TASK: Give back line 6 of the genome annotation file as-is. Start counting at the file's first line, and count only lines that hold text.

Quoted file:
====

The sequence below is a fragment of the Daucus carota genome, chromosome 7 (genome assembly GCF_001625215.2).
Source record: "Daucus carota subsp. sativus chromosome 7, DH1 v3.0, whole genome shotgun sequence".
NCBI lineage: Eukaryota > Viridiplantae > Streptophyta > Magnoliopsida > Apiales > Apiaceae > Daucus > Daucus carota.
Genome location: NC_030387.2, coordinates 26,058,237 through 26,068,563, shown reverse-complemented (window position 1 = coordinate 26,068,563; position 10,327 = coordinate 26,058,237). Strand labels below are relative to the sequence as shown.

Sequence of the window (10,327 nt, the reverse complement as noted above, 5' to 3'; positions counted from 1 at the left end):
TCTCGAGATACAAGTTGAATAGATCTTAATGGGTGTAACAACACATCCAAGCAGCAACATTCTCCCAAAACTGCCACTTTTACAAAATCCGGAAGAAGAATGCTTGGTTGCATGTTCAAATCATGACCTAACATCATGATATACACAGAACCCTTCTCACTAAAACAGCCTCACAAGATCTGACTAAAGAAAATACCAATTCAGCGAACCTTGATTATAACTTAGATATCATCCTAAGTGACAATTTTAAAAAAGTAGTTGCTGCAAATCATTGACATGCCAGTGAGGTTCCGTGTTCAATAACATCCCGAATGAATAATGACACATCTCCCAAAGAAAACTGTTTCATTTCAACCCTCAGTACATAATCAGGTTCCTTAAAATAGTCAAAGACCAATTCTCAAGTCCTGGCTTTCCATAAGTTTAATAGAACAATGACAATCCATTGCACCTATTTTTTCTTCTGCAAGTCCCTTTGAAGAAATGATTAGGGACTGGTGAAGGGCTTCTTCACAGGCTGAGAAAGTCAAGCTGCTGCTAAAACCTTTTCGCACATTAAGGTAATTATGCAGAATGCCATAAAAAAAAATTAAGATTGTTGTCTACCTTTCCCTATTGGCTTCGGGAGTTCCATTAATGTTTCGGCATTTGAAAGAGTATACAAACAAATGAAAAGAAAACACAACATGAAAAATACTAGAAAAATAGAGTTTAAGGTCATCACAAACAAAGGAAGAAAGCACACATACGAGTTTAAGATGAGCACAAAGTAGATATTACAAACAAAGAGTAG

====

TCTCGAGATACAAGTTGAATAGATCTTAATGGGTGTAACAACACATCCAAGCAGCAACATTCTCCCAAAACTGCCACTTTTACAAAATCCGGAAGAAGAATGCTTGGTTGCATGTTCAAATCATGACCTAACATCATGATATACACAGAACCCTTCTCACTAAAACAGCCTCACAAGATCTGACTAAAGAAAATACCAATTCAGCGAACCTTGATTATAACTTAGATATCATCCTAAGTGACAATTTTAAAAAAGTAGTTGCTGCAAATCATTGACATGCCAGTGAGGTTCCGTGTTCAATAACATCCCGAATGAATAATGACACATCTCCCAAAGAAAACTGTTTCATTTCAACCCTCAGTACATAATCAGGTTCCTTAAAATAGTCAAAGACCAATTCTCAAGTCCTGGCTTTCCATAAGTTTAATAGAACAATGACAATCCATTGCACCTATTTTTTCTTCTGCAAGTCCCTTTGAAGAAATGATTAGGGACTGGTGAAGGGCTTCTTCACAGGCTGAGAAAGTCAAGCTGCTGCTAAAACCTTTTCGCACATTAAGGTAATTATGCAGAATGCCATAAAAAAAAATTAAGATTGTTGTCTACCTTTCCCTATTGGCTTCGGGAGTTCCATTAATGTTTCGGCATTTGAAAGAGTATACAAACAAATGAAAAGAAAACACAACATGAAAAATACTAGAAAAATAGAGTTTAAGGTCATCACAAACAAAGGAAGAAAGCACACATACGAGTTTAAGATGAGCACAAAGTAGATATTACAAACAAAGAGTAG